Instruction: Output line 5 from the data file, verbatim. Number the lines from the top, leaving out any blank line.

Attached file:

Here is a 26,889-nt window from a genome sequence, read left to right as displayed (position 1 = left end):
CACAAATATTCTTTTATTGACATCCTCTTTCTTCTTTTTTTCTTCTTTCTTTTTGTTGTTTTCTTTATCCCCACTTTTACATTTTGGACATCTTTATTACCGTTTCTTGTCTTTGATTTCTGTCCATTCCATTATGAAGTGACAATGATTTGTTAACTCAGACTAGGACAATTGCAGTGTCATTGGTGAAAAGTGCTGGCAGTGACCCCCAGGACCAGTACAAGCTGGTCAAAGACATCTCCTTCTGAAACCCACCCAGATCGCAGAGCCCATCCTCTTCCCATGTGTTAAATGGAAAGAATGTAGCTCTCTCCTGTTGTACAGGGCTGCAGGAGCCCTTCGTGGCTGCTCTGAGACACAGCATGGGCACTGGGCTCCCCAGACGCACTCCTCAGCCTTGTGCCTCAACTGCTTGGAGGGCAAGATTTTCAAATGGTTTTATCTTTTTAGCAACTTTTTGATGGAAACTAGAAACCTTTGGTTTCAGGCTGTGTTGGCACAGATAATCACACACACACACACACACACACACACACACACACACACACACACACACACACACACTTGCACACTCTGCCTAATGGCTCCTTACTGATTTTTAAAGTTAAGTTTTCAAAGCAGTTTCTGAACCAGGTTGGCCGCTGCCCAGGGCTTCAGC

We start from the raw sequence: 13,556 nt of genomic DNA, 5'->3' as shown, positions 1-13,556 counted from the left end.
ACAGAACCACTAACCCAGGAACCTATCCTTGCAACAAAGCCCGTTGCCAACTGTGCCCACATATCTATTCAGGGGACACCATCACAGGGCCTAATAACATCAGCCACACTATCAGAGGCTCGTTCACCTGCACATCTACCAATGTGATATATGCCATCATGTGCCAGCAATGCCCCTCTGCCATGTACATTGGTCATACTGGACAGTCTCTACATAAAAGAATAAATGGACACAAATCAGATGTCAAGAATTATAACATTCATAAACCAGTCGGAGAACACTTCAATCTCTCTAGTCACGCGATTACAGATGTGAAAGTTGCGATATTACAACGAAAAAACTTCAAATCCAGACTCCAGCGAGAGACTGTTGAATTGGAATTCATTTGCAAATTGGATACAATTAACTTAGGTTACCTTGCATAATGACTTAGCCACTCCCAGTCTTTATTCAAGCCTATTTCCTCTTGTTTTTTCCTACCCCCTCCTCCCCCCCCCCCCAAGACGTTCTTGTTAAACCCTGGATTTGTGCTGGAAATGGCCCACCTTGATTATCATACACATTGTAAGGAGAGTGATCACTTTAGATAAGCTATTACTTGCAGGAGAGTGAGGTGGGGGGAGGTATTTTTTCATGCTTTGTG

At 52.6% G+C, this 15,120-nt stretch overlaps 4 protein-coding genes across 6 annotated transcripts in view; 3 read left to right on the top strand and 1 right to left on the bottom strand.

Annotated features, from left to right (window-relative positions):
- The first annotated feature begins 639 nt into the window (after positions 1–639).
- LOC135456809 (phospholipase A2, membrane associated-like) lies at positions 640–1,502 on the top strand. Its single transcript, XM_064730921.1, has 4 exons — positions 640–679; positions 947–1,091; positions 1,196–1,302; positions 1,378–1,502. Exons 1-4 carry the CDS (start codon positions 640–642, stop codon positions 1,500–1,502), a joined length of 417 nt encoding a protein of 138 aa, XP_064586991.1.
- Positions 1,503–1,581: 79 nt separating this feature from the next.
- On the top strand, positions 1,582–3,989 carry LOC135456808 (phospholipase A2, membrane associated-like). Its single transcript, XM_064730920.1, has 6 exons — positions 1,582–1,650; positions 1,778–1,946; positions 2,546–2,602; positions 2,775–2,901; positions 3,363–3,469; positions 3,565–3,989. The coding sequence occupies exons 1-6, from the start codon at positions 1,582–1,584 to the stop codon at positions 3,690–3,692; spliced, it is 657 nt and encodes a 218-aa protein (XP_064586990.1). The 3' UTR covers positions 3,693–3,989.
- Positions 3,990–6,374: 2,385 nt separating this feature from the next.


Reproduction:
At 52.6% G+C, this 15,120-nt stretch overlaps 4 protein-coding genes across 6 annotated transcripts in view; 3 read left to right on the top strand and 1 right to left on the bottom strand.